Today, feathers are an extravagant accessory in fashion; 500 years ago, however, they were used to constitute culture, artistry, good health and even courage in battle. This unlikely material is now part of a project that promises to tell us more not only about what happened in the past, but also about how it felt to be there.
Things structure our lives. They enrich us, embellish us and express our hopes and fears. Here, to introduce a month-long focus on research on material culture, four academics from different disciplines explain why understanding how we interact with our material world can reveal unparalleled insights into what it is to be human.
University of Cambridge to host high-level event to commemorate German Reformation’s 500th anniversary19 Jan 2017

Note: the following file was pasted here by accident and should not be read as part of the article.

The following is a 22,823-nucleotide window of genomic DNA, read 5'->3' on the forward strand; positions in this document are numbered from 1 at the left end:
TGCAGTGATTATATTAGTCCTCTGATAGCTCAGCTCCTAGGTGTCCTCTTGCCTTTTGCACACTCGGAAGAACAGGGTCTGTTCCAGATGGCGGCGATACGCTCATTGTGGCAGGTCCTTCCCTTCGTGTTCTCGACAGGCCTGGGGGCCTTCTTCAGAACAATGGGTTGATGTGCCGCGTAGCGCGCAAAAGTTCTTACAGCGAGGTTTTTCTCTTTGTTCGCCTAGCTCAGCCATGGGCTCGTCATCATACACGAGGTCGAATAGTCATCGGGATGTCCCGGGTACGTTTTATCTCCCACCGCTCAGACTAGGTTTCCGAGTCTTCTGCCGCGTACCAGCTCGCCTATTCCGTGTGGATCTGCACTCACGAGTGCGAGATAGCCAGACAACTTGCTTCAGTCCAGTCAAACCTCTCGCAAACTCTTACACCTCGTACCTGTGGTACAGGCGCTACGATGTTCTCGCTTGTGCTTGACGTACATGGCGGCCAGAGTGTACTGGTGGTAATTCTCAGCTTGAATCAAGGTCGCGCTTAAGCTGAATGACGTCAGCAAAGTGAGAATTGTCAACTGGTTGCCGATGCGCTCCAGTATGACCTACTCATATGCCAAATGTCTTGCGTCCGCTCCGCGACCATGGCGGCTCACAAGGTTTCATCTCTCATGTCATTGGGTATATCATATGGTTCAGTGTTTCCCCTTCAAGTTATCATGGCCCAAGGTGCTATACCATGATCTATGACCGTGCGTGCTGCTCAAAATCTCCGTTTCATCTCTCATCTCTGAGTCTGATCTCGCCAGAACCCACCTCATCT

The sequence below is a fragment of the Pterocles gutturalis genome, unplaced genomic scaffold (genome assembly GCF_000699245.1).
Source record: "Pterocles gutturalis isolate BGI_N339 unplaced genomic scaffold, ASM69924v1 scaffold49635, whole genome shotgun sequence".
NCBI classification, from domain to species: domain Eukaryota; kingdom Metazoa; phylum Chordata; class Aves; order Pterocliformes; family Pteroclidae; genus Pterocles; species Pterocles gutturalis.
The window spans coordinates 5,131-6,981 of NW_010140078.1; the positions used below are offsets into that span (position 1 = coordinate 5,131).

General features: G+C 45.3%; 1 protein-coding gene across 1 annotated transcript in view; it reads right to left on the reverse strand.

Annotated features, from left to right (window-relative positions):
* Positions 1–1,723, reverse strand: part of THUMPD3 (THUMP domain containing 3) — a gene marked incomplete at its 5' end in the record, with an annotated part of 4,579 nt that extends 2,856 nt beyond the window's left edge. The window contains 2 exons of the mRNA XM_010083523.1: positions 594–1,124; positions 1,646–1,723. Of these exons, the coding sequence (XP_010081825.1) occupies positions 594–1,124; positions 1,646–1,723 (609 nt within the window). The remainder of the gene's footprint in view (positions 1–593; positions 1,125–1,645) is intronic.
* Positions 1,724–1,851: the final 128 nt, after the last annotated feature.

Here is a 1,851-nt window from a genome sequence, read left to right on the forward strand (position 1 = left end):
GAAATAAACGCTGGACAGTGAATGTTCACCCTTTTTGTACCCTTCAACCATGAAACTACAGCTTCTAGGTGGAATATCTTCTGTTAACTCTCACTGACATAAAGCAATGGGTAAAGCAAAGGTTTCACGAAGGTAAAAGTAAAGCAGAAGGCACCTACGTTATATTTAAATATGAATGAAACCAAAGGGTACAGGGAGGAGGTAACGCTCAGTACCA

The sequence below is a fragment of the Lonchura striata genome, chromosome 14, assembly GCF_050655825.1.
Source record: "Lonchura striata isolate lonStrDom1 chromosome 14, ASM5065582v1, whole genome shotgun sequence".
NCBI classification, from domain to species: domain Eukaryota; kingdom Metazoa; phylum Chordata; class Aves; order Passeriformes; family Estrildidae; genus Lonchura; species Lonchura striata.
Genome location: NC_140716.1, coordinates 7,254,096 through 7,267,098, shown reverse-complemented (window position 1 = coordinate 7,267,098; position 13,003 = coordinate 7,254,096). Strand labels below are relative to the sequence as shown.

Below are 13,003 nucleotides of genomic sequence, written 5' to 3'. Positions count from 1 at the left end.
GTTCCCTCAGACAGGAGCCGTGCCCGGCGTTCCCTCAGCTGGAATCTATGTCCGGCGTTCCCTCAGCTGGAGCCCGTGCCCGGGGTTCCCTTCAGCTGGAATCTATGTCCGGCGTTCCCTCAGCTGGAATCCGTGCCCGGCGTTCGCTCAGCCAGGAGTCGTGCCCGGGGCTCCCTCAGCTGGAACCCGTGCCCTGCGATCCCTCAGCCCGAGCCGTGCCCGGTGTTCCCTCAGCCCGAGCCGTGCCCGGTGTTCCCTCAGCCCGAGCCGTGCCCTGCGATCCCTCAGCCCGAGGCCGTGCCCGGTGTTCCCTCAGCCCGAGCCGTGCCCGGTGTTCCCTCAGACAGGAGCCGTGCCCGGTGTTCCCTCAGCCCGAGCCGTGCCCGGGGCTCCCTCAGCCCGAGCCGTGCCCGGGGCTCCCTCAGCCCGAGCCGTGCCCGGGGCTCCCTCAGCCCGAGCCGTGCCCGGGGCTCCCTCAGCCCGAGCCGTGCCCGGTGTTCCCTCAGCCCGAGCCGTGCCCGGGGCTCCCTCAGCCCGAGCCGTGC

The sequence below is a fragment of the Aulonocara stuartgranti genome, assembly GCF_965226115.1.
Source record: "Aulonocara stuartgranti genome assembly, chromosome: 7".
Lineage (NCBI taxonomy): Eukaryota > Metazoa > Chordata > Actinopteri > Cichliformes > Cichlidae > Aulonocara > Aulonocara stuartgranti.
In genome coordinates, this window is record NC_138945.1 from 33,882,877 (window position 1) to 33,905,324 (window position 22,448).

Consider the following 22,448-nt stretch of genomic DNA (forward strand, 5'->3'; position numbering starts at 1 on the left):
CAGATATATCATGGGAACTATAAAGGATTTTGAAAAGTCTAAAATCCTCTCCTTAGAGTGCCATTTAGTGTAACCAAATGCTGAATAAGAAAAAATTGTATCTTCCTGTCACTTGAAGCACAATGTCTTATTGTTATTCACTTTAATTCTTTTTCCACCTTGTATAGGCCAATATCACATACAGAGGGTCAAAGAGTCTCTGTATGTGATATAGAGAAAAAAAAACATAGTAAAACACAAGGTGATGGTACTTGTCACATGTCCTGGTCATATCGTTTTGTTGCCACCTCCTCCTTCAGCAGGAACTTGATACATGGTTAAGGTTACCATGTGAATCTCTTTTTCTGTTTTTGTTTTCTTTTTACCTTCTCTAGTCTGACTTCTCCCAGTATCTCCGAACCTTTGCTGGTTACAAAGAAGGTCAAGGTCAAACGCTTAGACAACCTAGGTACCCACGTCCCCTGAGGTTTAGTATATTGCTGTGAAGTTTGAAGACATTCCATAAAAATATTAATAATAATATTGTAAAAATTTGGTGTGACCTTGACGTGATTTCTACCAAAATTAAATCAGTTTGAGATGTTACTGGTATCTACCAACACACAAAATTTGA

Speakers including The Rt. Rev and Rt. Hon. Rowan Williams, Master of Magdalene College and former Archbishop of Canterbury, will address the complex issues of Martin Luther’s divisive legacy
An ambitious opera, telling the story of an infamous witch trial, was premiered in October. A film of Kepler's Trial the Opera is now available online. The project was conceived by historian Professor Ulinka Rublack whose recent research shines new light on a 400-year-old scandal.
He is best remembered for the magnificent portraits he produced as the court painter of Henry VIII; but a new study of Hans Holbein’s famous ‘Dance Of Death’ suggests that he also had strong anti-establishment views, creating works which foreshadowed modern satire.
Ulinka Rublack, Professor of Early Modern European History, discusses the reputation of astronomer Johannes Kepler and his mother Katharina, and the criminal trial for witchcraft that lasted six years.
Why did nobody expect the Spanish Inquisition? Were their chief weapons really fear, surprise, ruthless efficiency, an almost fanatical devotion to the Pope, and a cushion? Cambridgeshire schoolchildren are invited to find out at an afternoon workshop, being held on 3rd November as part of Cambridge History for Schools.